Even in the grips of the Great Recession, one industry's
profits are bubbling up
, pouring forth
, and experiencing growth in market share
, dollars spent
, and profit
: craft beer
! [more inside]
Everyone knows America's Oldest Brewery
is D.G. Yuengling & Son
) of Pottsville, PA
(and Tampa, FL
family owned brewery was established as the "Eagle Brewery" in 1829 by a German immigrant named David Gottlob Jüngling. After the original brewery burned down in 1831 it was relocated to its current location. It was built into a mountain
with caves dug
into the side, a common practice to preserve beer and to achieve the cool temperatures required to make lager
Yuengling spent most of its history as a small regional brewery and only began to attract national attention years after the launch of Yuengling Traditional Lager
in 1987, which went on to become the flagship product of the company and now accounts for 80% of Yuengling's production.
On the strength of that growth, and with other brewers being bought out by or outsourcing
production to foreign companies
, Yuengling has now passed The Boston Beer Company
to claim the title of America's largest brewing company
as well. In this globalized beer era where giants war for market share
, products from America's new largest brewer are only available in 14 states.
New Year's Eve is fast approaching, and for lots of folks that means... drinking. Plenty of drinking. And since there's no shortage of singers and songwriters who've had a little something to say about that particular topic, maybe some of the following tunes can serve as an appropriate soundtrack to your own joyous (or not?) imbibing of spirits. For example, there's... Jimmy Liggins with his succinct rendition of Drunk
, and there's... [more inside]
The Guardian has an article on Pimm's
, a traditional gin-based English summer drink. Invented by one James Pimm in London in 1840, Pimm's soon became associated with upper-class institutions and the British Empire; its popularity declined somewhat in the decades following World War 2 (apart from a few revivals as part of ironic constructions of "Britishness"), though it has recently experienced a resurgence in popularity. Recipes for serving Pimm's vary, though they typically involve mixing it with lemonade and/or ginger beer in a jug and adding oranges, strawberries, sliced cucumber and mint. While the formula remains a secret, knockoffs do exist (both Sainsbury's and Aldi sell their own substitutes, though Sainsbury's had to change the label on its
to look less like the original), or you could try making your own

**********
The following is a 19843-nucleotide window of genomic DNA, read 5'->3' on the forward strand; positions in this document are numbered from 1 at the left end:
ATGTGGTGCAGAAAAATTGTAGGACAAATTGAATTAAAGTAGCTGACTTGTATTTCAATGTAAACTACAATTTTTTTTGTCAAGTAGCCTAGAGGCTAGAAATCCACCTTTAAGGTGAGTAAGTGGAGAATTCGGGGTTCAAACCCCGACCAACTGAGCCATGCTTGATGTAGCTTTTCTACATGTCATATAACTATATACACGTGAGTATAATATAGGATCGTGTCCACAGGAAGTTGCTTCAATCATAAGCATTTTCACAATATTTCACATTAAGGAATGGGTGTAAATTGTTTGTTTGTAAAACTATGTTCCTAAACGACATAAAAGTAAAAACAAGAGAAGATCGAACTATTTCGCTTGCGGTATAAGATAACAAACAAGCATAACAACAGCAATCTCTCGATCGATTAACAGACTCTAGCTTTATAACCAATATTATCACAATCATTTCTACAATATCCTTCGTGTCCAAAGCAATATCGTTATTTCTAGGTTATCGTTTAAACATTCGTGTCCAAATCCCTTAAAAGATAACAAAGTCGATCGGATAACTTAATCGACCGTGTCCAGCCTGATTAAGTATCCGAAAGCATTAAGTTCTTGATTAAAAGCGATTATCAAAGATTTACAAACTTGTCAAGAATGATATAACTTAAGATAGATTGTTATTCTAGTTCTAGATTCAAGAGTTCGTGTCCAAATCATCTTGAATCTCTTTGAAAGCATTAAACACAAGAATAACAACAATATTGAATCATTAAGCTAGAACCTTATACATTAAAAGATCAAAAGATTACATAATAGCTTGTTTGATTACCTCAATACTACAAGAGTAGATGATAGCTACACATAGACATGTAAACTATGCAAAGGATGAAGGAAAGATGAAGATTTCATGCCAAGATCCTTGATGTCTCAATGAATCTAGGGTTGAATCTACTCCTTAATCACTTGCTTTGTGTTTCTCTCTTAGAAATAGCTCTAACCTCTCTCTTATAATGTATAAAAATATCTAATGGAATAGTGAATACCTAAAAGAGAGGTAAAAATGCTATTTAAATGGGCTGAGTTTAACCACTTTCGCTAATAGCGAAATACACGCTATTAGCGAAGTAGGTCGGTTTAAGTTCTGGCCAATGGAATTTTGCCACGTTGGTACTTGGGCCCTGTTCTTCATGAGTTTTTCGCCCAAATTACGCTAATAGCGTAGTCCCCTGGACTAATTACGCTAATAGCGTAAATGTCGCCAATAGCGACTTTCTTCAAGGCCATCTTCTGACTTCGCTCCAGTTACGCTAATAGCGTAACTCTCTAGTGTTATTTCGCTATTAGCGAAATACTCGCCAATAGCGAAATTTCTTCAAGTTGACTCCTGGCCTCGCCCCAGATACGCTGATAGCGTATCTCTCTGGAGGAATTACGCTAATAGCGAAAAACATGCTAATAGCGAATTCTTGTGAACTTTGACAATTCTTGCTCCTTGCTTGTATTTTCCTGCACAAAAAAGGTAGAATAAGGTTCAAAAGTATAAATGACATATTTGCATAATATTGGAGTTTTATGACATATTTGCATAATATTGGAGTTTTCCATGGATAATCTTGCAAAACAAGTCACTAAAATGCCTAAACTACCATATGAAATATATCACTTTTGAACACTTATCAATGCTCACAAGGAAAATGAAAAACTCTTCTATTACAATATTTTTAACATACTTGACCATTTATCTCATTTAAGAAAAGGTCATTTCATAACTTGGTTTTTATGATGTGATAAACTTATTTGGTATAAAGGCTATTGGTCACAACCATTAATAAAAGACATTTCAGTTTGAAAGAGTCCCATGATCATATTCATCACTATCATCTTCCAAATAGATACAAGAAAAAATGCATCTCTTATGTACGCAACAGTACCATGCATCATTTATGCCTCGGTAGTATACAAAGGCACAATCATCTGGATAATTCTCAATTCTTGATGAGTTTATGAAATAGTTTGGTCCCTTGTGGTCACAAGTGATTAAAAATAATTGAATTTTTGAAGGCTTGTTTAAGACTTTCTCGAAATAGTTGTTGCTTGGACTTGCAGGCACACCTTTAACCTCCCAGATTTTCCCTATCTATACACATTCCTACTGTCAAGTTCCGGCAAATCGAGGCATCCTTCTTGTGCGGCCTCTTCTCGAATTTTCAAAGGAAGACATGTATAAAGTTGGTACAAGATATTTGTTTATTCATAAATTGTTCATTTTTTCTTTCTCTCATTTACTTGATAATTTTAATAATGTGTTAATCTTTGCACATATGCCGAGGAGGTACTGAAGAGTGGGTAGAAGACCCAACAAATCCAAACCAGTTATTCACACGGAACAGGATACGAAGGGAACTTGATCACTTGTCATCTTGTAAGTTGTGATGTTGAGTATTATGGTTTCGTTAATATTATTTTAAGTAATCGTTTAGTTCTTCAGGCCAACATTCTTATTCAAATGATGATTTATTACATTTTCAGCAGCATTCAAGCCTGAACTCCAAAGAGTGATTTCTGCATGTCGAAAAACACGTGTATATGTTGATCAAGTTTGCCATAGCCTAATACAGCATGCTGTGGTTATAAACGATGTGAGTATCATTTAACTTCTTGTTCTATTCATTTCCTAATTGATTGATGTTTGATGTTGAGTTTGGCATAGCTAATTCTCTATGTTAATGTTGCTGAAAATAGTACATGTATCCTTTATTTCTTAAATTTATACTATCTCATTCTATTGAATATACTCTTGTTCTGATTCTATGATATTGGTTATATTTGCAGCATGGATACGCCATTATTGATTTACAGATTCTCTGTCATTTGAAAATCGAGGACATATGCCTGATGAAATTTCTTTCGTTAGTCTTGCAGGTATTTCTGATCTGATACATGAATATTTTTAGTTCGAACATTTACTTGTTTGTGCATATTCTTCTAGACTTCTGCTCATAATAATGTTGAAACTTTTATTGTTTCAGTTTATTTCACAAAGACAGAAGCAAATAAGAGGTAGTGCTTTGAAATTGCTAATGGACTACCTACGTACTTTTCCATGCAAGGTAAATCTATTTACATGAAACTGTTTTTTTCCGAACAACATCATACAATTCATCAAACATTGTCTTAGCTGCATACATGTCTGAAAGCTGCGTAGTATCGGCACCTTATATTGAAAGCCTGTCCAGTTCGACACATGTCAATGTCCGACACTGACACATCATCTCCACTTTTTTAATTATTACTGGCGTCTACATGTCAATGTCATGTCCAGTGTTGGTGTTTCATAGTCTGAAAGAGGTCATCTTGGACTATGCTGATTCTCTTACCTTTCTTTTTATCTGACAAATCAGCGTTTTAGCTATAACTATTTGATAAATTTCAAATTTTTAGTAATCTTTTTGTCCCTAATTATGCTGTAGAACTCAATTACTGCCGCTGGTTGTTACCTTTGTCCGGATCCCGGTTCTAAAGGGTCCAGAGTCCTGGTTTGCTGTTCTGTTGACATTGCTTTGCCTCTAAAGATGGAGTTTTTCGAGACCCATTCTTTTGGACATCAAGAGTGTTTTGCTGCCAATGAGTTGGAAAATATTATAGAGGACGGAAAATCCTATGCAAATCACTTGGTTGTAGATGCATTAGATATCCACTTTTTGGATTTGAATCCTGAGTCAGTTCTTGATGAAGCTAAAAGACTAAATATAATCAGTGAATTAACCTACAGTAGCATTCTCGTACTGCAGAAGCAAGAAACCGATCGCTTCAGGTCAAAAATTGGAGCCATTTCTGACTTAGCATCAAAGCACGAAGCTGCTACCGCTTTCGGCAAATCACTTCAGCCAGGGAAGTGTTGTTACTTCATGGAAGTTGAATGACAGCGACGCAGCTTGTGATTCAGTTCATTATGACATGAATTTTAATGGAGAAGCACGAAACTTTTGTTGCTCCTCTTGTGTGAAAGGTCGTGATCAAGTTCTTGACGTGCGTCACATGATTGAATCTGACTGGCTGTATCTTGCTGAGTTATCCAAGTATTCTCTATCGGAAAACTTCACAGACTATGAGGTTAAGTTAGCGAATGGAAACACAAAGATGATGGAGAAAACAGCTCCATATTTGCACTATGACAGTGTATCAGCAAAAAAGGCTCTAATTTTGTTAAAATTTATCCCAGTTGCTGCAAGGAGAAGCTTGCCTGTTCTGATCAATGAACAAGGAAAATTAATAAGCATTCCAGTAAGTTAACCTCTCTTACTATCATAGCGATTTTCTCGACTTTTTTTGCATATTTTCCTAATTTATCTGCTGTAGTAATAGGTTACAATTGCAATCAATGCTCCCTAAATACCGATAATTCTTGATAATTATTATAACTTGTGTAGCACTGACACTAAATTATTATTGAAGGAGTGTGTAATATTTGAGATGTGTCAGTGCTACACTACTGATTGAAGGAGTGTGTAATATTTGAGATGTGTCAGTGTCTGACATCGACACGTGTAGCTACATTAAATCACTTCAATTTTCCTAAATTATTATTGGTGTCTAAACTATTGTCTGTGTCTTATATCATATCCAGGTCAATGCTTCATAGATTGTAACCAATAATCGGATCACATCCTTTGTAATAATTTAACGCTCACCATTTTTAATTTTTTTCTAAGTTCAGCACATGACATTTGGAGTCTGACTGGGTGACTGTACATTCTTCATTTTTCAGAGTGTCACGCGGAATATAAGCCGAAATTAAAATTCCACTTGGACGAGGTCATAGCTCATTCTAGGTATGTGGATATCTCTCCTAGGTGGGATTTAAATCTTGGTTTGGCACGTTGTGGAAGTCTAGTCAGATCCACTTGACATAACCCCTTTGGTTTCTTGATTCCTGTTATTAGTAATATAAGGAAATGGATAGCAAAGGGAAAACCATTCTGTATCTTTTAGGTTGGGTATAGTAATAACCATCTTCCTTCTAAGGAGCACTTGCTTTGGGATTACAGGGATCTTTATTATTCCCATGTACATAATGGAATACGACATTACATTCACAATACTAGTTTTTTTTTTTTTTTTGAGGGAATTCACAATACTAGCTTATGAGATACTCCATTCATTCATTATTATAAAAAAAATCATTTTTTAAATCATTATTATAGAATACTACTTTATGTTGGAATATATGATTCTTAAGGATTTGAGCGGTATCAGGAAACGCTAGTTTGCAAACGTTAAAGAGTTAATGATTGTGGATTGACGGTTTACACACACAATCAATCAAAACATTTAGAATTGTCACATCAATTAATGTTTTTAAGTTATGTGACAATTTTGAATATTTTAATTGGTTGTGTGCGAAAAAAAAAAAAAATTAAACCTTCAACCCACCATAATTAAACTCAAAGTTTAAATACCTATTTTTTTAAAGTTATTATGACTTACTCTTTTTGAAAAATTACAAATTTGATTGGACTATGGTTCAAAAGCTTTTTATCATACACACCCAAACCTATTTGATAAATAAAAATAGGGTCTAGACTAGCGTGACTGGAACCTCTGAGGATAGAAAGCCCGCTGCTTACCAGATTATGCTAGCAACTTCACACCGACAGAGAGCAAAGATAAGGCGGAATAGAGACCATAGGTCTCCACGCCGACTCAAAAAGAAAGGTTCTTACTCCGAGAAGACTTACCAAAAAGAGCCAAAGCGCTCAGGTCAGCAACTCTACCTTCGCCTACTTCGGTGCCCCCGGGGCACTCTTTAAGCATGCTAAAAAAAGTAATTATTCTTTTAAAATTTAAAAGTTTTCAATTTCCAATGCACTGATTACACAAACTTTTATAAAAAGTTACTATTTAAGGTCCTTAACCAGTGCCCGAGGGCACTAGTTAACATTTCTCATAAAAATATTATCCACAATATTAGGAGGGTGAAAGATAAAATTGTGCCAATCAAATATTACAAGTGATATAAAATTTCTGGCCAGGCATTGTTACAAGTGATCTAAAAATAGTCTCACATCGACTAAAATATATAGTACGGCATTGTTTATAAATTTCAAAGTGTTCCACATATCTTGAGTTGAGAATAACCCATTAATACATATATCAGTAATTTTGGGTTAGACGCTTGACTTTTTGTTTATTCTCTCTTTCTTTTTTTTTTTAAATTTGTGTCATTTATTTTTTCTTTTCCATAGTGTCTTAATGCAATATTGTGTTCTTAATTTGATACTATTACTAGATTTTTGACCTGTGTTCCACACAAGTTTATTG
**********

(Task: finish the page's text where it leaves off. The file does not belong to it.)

[Joe] Namath learned to drink as a youngster, back home in Beaver Falls.
You could say he developed a taste for hooch as an infant— when he got fussy while teething his mother rubbed his gums with a rag soaked in grain alcohol. (via SpoFi, another story of a great athlete/drunkard)
How Not To Get Drunk
is a newish blog that takes a quasi-scientific approach to the fine art of imbibing without embarassment. Maybe Ben Affleck
(YouTube) should take some lessons.
Serious vegetarians know to keep on the lookout for isinglass and other animal products
in their beer. Isinglass is a fish-derived additive that's primarily used
to help speed up the clarification of cask-conditioned ales, although some beer-makers will use it to reclaim batches that didn't filter properly. You can help keep your diet swimbladder-free with this awesome list
Snooker legend dies
A very sad day for snooker lovers. Bill Werbeniuk, the only man to split his trousers on live television during a professional snooker match, has died. And he liked a pint or thirty.
So When Can The Boy Start Drinking Then?
From February 1 you'll have to be 16 to order an alcoholic drink in Portugal. We Portuguese were the last bastion in Europe - with no age limit at all - but have finally given in the to pressures from the European Union. Yet young people here enjoy drinking but rarely get drunk.
Age limits vary wildly
all over the world and the debate on the ideal drinking age
rages on. The U.S. is still the strictest country of all. And yet public displays(and tacit approval)of drunkenness seem to be far more prevalent in the stricter countries than in those who have more liberal legislation. So what should be the minimum drinking age
? [The main link, in Portuguese, refers to the political battles that preceded the new law. Interestingly, it reports the Portuguese government resisted EU pressure to limit 16-year-olds to beer and wine, more or less saying "alcohol is alcohol - you can get drunk on anything - so it would be silly to limit young people's choices."